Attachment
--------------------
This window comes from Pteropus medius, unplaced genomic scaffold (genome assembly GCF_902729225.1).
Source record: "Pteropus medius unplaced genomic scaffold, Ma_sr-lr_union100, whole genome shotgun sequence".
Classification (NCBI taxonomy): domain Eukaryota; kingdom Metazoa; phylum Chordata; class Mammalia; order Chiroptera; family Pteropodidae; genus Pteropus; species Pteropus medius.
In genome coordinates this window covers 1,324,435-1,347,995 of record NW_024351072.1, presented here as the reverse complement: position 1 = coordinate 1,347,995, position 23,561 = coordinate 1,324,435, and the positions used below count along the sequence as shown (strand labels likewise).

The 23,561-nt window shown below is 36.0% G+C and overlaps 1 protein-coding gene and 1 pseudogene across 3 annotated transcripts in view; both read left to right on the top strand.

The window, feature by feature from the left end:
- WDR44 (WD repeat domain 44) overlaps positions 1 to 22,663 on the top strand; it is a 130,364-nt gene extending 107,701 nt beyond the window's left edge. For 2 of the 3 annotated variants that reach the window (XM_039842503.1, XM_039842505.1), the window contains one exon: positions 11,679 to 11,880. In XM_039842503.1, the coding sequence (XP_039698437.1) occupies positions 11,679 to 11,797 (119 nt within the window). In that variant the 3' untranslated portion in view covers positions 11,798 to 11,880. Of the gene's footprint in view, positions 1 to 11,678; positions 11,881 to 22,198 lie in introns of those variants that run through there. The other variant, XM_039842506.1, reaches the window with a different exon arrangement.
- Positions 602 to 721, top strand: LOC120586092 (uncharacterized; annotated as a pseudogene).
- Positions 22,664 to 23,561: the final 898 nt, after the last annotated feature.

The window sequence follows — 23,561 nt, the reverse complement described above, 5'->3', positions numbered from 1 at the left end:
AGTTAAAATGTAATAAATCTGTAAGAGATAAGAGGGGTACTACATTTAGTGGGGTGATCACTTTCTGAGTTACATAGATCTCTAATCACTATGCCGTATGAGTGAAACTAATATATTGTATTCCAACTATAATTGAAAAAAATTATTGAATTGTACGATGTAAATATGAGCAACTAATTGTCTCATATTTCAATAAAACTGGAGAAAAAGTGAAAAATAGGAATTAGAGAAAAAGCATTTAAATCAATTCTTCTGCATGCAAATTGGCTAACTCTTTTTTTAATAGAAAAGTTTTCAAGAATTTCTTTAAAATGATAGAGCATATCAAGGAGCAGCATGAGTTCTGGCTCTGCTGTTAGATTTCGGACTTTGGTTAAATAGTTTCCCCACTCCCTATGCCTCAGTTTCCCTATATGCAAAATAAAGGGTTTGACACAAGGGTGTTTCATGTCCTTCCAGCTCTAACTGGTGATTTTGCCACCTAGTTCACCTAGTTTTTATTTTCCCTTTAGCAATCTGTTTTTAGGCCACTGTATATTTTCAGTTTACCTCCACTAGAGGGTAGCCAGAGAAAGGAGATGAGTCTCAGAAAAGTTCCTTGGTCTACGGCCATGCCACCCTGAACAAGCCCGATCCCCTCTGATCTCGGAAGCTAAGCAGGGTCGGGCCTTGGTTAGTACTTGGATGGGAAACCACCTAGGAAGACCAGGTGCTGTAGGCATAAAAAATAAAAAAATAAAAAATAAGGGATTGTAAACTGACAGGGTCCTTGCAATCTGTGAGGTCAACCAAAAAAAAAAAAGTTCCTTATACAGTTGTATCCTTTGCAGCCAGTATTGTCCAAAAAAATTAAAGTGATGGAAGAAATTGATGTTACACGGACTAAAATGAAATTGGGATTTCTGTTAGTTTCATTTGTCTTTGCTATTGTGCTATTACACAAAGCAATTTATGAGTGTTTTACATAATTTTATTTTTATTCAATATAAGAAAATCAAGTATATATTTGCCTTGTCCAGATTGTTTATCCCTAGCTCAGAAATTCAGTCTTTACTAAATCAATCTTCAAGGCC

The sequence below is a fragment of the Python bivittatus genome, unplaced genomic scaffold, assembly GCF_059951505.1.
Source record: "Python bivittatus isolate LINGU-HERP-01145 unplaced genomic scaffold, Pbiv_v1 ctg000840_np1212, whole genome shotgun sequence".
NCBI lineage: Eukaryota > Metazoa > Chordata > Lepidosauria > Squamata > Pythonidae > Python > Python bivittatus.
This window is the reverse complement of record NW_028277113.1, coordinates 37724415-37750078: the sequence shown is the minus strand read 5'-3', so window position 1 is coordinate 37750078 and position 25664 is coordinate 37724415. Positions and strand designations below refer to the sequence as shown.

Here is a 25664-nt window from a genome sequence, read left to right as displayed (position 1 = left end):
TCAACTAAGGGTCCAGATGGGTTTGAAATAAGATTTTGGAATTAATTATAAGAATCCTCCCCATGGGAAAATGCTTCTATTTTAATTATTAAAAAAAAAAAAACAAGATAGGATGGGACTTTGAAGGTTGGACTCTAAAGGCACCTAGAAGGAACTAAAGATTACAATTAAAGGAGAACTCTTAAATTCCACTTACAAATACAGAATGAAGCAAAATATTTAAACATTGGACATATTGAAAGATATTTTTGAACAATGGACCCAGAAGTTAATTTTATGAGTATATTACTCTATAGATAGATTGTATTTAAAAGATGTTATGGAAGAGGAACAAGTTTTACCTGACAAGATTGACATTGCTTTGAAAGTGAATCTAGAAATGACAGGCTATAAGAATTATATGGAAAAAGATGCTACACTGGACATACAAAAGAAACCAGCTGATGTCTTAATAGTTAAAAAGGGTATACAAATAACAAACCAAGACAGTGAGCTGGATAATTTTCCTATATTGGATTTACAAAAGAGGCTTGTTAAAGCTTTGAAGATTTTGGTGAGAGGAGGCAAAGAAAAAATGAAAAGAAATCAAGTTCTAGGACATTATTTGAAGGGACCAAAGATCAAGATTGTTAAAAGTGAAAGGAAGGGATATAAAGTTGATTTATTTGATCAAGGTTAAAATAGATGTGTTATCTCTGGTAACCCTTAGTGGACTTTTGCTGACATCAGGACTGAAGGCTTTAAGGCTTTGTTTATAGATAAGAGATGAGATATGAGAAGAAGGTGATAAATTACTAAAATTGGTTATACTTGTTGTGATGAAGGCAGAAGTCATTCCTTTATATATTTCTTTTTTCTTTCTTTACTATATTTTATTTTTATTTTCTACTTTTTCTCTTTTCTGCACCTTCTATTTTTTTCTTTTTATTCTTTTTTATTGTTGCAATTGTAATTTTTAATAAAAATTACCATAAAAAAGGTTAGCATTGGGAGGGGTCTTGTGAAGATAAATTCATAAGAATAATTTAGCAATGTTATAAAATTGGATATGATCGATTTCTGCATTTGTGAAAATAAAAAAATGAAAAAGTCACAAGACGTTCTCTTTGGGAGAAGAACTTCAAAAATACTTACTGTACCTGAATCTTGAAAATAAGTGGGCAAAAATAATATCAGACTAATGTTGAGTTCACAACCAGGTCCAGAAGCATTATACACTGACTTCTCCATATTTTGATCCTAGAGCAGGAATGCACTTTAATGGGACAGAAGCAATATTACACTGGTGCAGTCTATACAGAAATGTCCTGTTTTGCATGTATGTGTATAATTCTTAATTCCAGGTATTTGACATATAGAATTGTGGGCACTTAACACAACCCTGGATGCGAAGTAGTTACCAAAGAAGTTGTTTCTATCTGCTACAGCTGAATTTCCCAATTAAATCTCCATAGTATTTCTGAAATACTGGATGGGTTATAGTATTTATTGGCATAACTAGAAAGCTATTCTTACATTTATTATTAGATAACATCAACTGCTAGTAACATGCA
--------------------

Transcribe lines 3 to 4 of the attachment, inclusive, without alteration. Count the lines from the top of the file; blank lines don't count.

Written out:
Classification (NCBI taxonomy): domain Eukaryota; kingdom Metazoa; phylum Chordata; class Mammalia; order Chiroptera; family Pteropodidae; genus Pteropus; species Pteropus medius.
In genome coordinates this window covers 1,324,435-1,347,995 of record NW_024351072.1, presented here as the reverse complement: position 1 = coordinate 1,347,995, position 23,561 = coordinate 1,324,435, and the positions used below count along the sequence as shown (strand labels likewise).